Chapter 2. Linux Deployment Strategies
Creating a plan for deploying Linux can make the difference between success and failure in that endeavor. Although it’s possible to simply drop one or two isolated Linux boxes onto a network and have them work correctly, integration with other systems—particularly Windows computers—requires careful planning. You need to select particular server programs to use on the Linux computer that interact with the clients in the way you intend, so as not to disrupt existing servers. In the case of a desktop migration, careful planning and testing is in order. The problem in this case isn’t so much the technical challenges of configuring a single system, but the difficulties involved in ensuring that all your existing files are accessible and that all your users are comfortable with the new systems. Finally, thin client deployment poses its own challenges. Knowing when to use thin clients, and how Linux can fit into a thin client strategy, will help you plan and implement such a plan.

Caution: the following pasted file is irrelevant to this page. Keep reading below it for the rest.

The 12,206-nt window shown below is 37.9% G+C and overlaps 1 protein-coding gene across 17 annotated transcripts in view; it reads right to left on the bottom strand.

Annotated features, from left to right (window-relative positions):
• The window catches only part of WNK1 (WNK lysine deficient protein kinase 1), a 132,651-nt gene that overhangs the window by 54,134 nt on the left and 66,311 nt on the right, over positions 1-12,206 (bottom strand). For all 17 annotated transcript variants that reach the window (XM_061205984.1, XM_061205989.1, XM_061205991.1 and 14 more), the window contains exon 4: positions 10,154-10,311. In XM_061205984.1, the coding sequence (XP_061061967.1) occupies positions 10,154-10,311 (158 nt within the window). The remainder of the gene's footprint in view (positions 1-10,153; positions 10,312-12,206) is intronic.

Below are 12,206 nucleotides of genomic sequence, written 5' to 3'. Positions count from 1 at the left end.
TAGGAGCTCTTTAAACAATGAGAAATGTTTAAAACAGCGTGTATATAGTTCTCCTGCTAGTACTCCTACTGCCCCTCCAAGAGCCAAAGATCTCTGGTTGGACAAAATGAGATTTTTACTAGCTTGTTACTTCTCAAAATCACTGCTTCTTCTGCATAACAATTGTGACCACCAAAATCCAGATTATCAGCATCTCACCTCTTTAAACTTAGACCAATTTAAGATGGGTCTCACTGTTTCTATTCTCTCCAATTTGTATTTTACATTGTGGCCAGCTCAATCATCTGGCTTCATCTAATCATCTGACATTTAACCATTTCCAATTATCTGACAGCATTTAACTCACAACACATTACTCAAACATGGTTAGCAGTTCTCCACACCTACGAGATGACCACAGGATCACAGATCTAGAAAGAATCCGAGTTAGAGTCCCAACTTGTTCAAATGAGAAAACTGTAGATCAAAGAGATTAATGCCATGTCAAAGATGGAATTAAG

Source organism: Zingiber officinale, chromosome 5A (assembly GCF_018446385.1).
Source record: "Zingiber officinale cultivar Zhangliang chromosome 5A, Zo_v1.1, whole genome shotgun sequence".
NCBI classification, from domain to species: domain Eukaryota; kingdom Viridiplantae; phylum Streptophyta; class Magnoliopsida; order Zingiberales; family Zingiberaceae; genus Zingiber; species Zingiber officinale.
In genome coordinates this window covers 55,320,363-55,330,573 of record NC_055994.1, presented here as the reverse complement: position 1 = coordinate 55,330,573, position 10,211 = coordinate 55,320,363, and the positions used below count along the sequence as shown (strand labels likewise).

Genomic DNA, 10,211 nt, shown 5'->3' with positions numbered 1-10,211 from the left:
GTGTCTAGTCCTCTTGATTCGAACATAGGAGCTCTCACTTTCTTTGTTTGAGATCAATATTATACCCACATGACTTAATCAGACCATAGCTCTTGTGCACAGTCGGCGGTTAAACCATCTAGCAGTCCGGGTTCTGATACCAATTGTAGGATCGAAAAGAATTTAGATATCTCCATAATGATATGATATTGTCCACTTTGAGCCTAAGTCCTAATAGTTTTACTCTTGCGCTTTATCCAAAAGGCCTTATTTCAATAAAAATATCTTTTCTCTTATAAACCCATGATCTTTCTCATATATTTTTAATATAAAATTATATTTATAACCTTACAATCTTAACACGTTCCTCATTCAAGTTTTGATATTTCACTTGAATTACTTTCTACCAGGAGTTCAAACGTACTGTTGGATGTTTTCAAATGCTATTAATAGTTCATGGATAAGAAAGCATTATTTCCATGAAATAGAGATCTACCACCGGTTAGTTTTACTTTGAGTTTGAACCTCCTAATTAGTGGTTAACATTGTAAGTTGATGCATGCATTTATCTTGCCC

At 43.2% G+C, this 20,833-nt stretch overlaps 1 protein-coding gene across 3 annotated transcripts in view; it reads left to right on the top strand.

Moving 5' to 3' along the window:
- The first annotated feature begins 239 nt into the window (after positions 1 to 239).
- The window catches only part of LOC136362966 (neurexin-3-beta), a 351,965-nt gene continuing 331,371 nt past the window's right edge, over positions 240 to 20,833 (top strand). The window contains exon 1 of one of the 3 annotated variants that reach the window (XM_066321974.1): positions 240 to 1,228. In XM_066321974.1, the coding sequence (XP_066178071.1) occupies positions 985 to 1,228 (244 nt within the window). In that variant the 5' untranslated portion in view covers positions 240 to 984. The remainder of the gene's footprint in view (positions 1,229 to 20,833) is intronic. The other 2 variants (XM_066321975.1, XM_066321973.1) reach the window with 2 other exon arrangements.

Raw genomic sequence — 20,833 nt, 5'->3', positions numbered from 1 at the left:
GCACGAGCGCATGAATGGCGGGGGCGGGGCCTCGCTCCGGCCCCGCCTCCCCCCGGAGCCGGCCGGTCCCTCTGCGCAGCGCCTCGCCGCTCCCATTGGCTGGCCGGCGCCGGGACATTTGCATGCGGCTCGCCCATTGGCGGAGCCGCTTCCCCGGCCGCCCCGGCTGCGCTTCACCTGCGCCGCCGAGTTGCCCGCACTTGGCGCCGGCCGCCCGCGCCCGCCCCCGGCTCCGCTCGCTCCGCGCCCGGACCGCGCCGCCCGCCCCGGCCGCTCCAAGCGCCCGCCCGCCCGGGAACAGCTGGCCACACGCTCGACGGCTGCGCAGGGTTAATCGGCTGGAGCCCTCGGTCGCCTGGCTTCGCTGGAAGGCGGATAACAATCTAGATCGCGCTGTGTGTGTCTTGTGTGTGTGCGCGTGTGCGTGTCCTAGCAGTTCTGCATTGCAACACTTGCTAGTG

One of the most fundamental aspects of deploying Linux is installing the OS. This book doesn’t provide a chapter on Linux installation, both because the task varies substantially from one distribution to another and because I presume you don’t need that level of detail. If you’re completely new to Linux, you should probably buy a more introductory book, ideally one targeted at the distribution you’ve chosen. At a minimum, you should consult the documentation that came ...